War of the Rebellion: Serial 118 Page 0504 PRISONERS OF WAR AND STATE, ETC.

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Camp Chase, Ohio, April 21, 1863.

Colonel W. HOFFMAN, Commanding - General of Prisoners.

COLONEL: I have the honor to state that several rebel commissioned officers have made application to me to be released upon the oath of allegiance to the United States Government, as please see the application of Captain Frank May, herewith inclosed. Your instructions of February 17, 1863, contain the following paragraph:

It will be determined in a few days whether rebel officers can be permitted to take the oath of allegiance.

Since the date of that paper I find no orders on file relative to the release of this class of prisoners. Again and of same date:

You are not at liberty to grant paroles to rebel officers under any circumstances without the authority of the Secretary of War except in case of illness, which is provided for by the Circular of Regulations.

On reference to those regulations I do not discover that I as commandant of the post have any authority to parole prisoners on account of illness of to even transfer them from the prisons as a matter of safety in cases of contagious disease. Paragraph 9 of the Regulations appears only to refer to the visits of the friends and relatives of prisoners in cases of illness.

In this connection I would respectfully state that two smallpox cases became developed in the prisons recently and as a matter of safety to the other prisoners I caused their transfer from the prison to the pest - house. I would thank you to furnish me with specific instructions for my guidance in exercising authority in all matters concerning the prisons and prisoners in my charge.

Herein please notice a copy of General Orders, Numbers 36, * Department of the Ohio, issued by Major - General Burnside, which relates to prisoners from the rebel service on parole. Under this order I have directed the return to confinement at this post of several who were on parole in the city of Columbus by direction of His Excellency Governor Tod. I would thank you to designate the authority under which his Excellency has heretofore directed the parole of rebel prisoners placed in charge of the commanding officer of this post. There are now confined here perhaps over 100 prisoners of war who were sent here from Kentucky as deserters. No positive proof of their being deserters came with them more than that they were picket up at points in Kentucky as having been in the rebel army, and the rolls with them state that some are deserters and others claim to be so. Since the last exchanges I prefer addressing myself to you to ascertain whether I am to go on and release such prisoners under your orders of February 18, 1863, as it would seem as though the authorities at Louisville could more properly have released them, possession doubtless better information than I can have on the merits of their respective cases.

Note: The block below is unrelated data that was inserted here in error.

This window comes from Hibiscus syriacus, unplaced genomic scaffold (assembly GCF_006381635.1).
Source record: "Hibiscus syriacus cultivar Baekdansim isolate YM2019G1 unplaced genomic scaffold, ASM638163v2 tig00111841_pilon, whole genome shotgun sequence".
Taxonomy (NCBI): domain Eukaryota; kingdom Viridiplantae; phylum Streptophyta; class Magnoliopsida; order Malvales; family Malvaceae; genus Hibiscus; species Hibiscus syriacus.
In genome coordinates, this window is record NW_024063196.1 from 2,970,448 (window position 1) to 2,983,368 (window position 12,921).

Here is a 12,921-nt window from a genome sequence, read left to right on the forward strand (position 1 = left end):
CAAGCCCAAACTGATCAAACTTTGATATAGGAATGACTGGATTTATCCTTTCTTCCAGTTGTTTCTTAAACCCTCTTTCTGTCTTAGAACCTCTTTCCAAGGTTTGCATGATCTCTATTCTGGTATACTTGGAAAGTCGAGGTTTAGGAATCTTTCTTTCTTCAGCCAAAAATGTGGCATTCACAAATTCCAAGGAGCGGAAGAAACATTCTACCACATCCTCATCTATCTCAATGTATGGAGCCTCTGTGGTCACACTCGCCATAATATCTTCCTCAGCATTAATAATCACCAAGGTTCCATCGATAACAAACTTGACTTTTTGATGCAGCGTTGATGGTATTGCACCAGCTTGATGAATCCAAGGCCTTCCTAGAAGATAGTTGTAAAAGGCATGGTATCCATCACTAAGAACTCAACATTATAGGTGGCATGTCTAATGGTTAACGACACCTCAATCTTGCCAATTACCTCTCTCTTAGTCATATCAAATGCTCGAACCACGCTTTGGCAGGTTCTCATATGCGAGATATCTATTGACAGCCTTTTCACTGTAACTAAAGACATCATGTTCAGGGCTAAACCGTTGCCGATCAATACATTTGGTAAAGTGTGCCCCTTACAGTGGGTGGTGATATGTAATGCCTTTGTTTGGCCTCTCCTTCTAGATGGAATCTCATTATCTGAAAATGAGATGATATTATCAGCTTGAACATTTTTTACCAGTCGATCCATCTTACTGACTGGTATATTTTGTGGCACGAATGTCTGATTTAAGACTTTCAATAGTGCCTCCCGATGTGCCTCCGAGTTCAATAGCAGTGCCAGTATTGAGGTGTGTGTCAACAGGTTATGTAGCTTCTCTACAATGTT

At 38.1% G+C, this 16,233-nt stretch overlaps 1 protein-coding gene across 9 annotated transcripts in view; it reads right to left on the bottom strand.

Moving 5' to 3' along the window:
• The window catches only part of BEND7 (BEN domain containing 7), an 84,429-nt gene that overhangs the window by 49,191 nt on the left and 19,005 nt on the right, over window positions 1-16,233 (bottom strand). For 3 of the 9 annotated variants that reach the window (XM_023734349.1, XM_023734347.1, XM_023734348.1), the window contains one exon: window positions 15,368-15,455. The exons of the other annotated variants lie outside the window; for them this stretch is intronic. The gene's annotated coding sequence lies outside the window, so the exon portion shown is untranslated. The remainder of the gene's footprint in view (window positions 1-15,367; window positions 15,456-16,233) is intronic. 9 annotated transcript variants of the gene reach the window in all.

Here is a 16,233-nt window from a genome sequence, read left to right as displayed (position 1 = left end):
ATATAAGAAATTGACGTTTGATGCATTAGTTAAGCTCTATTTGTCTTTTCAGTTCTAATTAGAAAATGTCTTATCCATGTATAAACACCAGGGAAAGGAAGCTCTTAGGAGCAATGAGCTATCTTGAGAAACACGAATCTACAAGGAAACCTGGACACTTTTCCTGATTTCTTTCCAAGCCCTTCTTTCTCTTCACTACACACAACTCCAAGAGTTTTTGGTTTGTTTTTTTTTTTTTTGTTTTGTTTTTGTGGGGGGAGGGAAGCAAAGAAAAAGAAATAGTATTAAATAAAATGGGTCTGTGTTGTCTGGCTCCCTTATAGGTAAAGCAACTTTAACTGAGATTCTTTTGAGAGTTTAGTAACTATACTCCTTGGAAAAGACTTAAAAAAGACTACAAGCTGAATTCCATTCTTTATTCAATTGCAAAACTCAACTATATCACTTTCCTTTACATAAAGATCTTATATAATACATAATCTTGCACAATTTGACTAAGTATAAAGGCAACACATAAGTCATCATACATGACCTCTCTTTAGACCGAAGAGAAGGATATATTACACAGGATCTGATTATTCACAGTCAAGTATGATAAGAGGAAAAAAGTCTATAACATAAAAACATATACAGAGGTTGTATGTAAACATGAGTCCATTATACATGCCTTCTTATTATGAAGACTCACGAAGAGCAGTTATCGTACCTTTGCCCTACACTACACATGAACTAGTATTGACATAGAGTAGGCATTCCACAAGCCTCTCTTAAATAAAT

Very respectfully, your obedient servant,


Captain, U. S. Army, Commanding Post.

[Inclosure No. 1.]

PRISON HOSPITAL, Camp Chase, Ohio, April 20, 1863.

Captain DRAKE, Commanding Post.

SIR: I am sick in this hospital and as there is very little hope of my final recovery in this place I was recommended by the post surgeon for


* See p. 463.